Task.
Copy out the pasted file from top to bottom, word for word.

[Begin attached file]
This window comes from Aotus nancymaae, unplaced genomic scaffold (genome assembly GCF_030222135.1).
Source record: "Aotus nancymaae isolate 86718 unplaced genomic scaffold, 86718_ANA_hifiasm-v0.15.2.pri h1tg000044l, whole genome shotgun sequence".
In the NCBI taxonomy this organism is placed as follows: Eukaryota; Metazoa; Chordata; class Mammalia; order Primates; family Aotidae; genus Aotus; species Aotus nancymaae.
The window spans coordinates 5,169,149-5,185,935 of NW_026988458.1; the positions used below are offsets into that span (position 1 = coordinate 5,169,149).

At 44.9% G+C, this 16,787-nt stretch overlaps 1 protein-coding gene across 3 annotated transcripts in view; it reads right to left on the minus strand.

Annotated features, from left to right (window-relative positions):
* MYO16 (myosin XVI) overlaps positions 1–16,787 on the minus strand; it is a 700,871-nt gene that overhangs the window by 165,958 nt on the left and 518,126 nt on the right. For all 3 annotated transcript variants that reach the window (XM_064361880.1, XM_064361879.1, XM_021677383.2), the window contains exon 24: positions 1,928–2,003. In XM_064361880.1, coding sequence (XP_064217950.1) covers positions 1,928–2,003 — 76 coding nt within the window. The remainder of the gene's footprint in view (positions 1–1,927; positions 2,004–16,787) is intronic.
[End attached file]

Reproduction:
This window comes from Aotus nancymaae, unplaced genomic scaffold (genome assembly GCF_030222135.1).
Source record: "Aotus nancymaae isolate 86718 unplaced genomic scaffold, 86718_ANA_hifiasm-v0.15.2.pri h1tg000044l, whole genome shotgun sequence".
In the NCBI taxonomy this organism is placed as follows: Eukaryota; Metazoa; Chordata; class Mammalia; order Primates; family Aotidae; genus Aotus; species Aotus nancymaae.
The window spans coordinates 5,169,149-5,185,935 of NW_026988458.1; the positions used below are offsets into that span (position 1 = coordinate 5,169,149).

At 44.9% G+C, this 16,787-nt stretch overlaps 1 protein-coding gene across 3 annotated transcripts in view; it reads right to left on the minus strand.

Annotated features, from left to right (window-relative positions):
* MYO16 (myosin XVI) overlaps positions 1–16,787 on the minus strand; it is a 700,871-nt gene that overhangs the window by 165,958 nt on the left and 518,126 nt on the right. For all 3 annotated transcript variants that reach the window (XM_064361880.1, XM_064361879.1, XM_021677383.2), the window contains exon 24: positions 1,928–2,003. In XM_064361880.1, coding sequence (XP_064217950.1) covers positions 1,928–2,003 — 76 coding nt within the window. The remainder of the gene's footprint in view (positions 1–1,927; positions 2,004–16,787) is intronic.